The surfing experience has been amazing.
For the first day, we have met their friends and family members from Tabasco to participate in tomorrow’s Christmas party. There are also a couple of couch surfers in the house too. Both are retired teachers. The wife is French while the husband is Canadian. They have houses in France, Canada and Guatemala.
The date is one of guests, Jair’s, birthday.
With all the nationalities gathered, six versions of “Happy Birthday” have been sung: Chinese, Tamil (an Indian Dialect), French, Quebec Canadian French, English as well as Spanish.
As people take turns sing in their own language as to the birthday boy, a beautiful picture is constructed. There are different nationalities and cultures among us, yet couchsufing binds us together, sharing the moment of joy and we are all receptive towards the differences we inherently carry. The acceptance has given us the freedom to be who we are. It is such a moving moment.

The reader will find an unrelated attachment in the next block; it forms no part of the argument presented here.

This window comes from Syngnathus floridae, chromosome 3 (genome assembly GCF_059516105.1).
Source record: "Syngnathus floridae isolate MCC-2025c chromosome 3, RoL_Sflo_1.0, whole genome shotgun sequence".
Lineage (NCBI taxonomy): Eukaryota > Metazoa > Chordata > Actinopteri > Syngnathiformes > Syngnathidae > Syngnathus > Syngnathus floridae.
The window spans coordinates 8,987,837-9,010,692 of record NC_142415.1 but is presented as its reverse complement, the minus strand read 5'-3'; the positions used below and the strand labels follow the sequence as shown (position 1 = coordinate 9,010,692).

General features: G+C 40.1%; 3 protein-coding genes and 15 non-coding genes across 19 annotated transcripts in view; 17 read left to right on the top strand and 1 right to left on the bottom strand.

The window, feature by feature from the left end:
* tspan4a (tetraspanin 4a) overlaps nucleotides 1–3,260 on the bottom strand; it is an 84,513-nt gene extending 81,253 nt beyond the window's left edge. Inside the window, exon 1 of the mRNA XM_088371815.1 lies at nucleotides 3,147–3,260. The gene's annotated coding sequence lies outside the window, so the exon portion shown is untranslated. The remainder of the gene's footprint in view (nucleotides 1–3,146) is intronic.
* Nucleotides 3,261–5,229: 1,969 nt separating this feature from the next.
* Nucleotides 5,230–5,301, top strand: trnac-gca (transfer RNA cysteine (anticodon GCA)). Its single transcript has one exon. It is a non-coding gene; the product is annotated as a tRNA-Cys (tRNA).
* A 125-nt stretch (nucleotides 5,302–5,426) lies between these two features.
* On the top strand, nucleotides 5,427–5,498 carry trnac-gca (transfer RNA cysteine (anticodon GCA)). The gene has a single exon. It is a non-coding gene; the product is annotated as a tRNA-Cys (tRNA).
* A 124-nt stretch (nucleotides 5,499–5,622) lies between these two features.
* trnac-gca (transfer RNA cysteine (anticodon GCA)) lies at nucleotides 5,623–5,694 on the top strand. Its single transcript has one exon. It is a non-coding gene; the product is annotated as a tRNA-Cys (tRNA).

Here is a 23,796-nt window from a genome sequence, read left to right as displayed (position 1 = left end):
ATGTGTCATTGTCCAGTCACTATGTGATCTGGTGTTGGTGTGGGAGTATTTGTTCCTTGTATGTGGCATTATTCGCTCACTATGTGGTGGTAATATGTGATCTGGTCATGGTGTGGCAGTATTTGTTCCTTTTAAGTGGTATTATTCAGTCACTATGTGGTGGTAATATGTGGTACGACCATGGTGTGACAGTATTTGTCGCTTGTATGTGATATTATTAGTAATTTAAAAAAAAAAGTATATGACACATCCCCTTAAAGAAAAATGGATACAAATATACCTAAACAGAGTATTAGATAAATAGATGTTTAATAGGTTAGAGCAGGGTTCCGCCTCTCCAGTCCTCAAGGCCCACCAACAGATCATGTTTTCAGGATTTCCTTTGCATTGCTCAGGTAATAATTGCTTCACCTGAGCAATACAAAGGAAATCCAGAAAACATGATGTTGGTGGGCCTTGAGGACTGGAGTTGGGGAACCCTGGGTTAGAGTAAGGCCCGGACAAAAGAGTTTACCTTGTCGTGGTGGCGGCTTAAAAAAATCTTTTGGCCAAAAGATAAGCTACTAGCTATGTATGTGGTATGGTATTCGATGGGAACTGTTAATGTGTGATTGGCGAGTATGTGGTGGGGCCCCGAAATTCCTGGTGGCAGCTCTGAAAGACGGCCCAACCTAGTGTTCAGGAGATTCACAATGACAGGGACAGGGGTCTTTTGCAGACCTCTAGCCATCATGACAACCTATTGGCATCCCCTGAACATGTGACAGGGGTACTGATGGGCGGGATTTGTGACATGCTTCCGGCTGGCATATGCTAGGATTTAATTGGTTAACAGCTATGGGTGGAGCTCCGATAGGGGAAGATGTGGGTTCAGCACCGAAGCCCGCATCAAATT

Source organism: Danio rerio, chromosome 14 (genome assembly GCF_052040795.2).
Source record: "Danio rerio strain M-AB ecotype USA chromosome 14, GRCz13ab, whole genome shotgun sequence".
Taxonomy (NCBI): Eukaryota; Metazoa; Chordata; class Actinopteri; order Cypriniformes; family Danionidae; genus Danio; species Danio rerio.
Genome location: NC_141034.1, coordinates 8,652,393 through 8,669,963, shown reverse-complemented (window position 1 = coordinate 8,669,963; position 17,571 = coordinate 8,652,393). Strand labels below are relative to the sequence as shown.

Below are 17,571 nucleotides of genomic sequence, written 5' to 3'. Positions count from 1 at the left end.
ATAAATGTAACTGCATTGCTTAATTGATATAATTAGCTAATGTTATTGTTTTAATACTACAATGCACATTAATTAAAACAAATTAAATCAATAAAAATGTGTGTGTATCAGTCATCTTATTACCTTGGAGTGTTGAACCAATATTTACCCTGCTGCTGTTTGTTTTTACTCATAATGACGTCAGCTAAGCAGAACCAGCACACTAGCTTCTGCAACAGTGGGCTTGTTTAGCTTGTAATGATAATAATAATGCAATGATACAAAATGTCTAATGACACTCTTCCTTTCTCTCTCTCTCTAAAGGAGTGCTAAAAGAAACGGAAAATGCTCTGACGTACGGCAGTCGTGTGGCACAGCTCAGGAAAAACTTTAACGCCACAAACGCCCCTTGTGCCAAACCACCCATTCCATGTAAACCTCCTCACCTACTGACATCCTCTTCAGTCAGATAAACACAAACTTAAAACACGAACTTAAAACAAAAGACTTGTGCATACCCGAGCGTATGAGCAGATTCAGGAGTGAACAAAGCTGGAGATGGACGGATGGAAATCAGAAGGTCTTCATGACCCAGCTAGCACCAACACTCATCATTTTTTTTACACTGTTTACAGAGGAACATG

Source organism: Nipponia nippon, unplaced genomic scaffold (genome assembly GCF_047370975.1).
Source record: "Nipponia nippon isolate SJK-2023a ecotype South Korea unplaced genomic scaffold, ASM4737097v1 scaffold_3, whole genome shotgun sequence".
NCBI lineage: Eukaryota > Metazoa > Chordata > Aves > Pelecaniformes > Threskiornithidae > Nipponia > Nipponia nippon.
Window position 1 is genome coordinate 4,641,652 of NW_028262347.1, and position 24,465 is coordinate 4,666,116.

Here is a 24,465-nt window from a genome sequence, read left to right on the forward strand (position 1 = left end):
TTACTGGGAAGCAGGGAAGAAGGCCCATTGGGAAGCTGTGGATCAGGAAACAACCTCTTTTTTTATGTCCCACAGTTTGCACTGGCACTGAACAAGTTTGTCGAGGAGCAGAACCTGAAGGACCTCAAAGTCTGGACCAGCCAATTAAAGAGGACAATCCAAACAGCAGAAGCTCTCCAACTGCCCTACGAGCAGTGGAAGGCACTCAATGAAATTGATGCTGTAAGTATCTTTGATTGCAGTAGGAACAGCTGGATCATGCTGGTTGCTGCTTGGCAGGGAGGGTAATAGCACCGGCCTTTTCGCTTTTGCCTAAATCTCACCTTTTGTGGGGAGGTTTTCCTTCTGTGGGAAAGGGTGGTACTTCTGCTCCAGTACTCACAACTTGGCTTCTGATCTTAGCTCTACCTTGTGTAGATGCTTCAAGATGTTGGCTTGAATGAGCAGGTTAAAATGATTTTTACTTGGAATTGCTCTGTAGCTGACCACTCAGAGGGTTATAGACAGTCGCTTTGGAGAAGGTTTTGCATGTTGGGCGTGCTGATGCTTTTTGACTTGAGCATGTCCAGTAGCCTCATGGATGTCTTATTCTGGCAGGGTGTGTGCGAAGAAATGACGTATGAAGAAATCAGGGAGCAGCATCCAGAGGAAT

It is a week before Posada celebration. But as Daniel and Lorena will be staying in Tabasco next week, they put the celebration a week earlier than the official one. Posada is a festive period before Christmas. It lasts for 10 days, representing 10-month pregnancy. Posada can be regarded as the prelude of Christmas. During this period of time, people party a lot and drink a lot — although Mexicans participate in these two activities on a regular basis.
During the day, Lorena and her friends are busy preparing food for the party.
“I have created the event on the Couchsurfing page; more than 20 people are coming.” Lorena said.
When the night comes, only two Australian students and four neighboring couch hosts show up. We still have a good time.
To celebrate Posada, usually, people will visit neighbors, singing posada songs like “treat or trick” during Halloween.